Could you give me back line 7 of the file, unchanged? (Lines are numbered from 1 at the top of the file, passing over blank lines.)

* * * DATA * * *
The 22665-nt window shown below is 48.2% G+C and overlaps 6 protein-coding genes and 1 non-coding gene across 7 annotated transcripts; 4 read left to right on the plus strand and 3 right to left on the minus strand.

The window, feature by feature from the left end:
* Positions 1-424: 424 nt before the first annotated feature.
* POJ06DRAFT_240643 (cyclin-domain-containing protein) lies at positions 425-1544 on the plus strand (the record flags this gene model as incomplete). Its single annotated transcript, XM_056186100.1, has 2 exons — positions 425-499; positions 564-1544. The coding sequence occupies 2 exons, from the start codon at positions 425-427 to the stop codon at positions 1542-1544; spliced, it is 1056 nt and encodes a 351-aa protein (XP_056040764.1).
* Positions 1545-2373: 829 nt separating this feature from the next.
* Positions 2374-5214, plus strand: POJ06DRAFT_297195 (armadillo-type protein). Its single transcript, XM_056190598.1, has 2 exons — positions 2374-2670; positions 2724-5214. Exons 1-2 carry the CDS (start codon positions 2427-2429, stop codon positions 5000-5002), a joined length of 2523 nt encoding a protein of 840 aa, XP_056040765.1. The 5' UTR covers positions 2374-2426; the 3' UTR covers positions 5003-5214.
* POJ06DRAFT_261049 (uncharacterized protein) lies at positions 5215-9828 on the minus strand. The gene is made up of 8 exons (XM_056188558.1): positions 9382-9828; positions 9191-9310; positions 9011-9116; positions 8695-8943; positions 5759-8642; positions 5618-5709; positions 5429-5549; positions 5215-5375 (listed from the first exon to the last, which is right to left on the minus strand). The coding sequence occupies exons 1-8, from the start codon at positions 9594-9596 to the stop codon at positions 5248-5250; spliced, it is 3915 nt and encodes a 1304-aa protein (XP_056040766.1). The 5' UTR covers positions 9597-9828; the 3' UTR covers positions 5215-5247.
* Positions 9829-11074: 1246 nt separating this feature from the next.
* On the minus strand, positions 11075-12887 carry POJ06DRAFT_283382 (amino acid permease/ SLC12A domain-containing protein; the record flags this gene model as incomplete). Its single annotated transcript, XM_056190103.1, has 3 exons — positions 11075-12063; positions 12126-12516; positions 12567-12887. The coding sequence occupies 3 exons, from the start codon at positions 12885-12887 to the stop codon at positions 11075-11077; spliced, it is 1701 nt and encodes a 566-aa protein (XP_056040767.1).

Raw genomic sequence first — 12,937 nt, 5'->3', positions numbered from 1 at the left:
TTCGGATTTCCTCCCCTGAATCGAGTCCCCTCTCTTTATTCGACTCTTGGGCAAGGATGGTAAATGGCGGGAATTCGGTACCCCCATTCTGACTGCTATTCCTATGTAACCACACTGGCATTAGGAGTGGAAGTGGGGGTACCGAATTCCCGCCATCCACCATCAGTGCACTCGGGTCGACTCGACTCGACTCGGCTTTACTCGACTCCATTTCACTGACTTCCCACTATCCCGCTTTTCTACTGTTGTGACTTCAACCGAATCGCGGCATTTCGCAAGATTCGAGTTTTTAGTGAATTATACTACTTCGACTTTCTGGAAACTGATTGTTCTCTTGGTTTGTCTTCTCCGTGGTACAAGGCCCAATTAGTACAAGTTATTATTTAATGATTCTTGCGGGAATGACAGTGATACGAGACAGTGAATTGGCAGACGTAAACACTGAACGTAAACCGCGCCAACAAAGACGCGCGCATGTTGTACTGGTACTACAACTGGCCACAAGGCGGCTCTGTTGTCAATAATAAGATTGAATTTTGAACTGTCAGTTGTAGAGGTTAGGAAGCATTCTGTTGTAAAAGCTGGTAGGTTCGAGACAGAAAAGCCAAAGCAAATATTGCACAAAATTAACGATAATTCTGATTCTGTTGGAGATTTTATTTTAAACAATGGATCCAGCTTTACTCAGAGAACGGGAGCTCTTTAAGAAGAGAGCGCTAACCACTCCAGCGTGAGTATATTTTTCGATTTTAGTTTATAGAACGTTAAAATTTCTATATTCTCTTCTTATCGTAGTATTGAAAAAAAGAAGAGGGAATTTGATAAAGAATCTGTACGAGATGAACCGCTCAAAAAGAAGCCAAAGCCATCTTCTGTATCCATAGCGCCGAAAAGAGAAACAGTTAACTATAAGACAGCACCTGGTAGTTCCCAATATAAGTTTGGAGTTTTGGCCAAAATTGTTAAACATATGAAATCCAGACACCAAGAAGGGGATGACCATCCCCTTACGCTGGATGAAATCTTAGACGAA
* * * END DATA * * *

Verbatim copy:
* POJ06DRAFT_261049 (uncharacterized protein) lies at positions 5215-9828 on the minus strand. The gene is made up of 8 exons (XM_056188558.1): positions 9382-9828; positions 9191-9310; positions 9011-9116; positions 8695-8943; positions 5759-8642; positions 5618-5709; positions 5429-5549; positions 5215-5375 (listed from the first exon to the last, which is right to left on the minus strand). The coding sequence occupies exons 1-8, from the start codon at positions 9594-9596 to the stop codon at positions 5248-5250; spliced, it is 3915 nt and encodes a 1304-aa protein (XP_056040766.1). The 5' UTR covers positions 9597-9828; the 3' UTR covers positions 5215-5247.